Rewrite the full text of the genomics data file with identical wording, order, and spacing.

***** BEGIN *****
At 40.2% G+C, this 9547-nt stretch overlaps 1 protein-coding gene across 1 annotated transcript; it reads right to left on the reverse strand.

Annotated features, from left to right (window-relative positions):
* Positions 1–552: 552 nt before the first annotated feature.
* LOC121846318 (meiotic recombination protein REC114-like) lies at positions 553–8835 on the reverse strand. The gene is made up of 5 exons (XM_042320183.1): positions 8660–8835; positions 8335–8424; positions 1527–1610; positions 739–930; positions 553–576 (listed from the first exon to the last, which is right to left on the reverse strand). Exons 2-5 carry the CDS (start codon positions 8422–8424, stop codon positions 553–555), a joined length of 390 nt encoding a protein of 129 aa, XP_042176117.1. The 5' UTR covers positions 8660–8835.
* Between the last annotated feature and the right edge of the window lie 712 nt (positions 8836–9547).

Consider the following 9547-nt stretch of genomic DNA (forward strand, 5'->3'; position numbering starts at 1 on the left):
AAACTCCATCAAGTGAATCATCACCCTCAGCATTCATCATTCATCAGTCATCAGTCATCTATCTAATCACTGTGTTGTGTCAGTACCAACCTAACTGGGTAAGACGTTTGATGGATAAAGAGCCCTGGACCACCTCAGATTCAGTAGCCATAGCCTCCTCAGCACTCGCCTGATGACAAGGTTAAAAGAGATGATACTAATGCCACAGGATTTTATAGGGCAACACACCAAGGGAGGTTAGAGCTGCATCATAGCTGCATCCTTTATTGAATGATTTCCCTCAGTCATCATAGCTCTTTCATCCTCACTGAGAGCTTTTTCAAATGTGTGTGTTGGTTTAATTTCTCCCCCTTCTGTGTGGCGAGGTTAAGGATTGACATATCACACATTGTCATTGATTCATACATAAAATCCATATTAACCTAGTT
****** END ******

At 40.2% G+C, this 9547-nt stretch overlaps 1 protein-coding gene across 1 annotated transcript; it reads right to left on the reverse strand.

Annotated features, from left to right (window-relative positions):
* Positions 1–552: 552 nt before the first annotated feature.
* LOC121846318 (meiotic recombination protein REC114-like) lies at positions 553–8835 on the reverse strand. The gene is made up of 5 exons (XM_042320183.1): positions 8660–8835; positions 8335–8424; positions 1527–1610; positions 739–930; positions 553–576 (listed from the first exon to the last, which is right to left on the reverse strand). Exons 2-5 carry the CDS (start codon positions 8422–8424, stop codon positions 553–555), a joined length of 390 nt encoding a protein of 129 aa, XP_042176117.1. The 5' UTR covers positions 8660–8835.
* Between the last annotated feature and the right edge of the window lie 712 nt (positions 8836–9547).

Consider the following 9547-nt stretch of genomic DNA (forward strand, 5'->3'; position numbering starts at 1 on the left):
AAACTCCATCAAGTGAATCATCACCCTCAGCATTCATCATTCATCAGTCATCAGTCATCTATCTAATCACTGTGTTGTGTCAGTACCAACCTAACTGGGTAAGACGTTTGATGGATAAAGAGCCCTGGACCACCTCAGATTCAGTAGCCATAGCCTCCTCAGCACTCGCCTGATGACAAGGTTAAAAGAGATGATACTAATGCCACAGGATTTTATAGGGCAACACACCAAGGGAGGTTAGAGCTGCATCATAGCTGCATCCTTTATTGAATGATTTCCCTCAGTCATCATAGCTCTTTCATCCTCACTGAGAGCTTTTTCAAATGTGTGTGTTGGTTTAATTTCTCCCCCTTCTGTGTGGCGAGGTTAAGGATTGACATATCACACATTGTCATTGATTCATACATAAAATCCATATTAACCTAGTT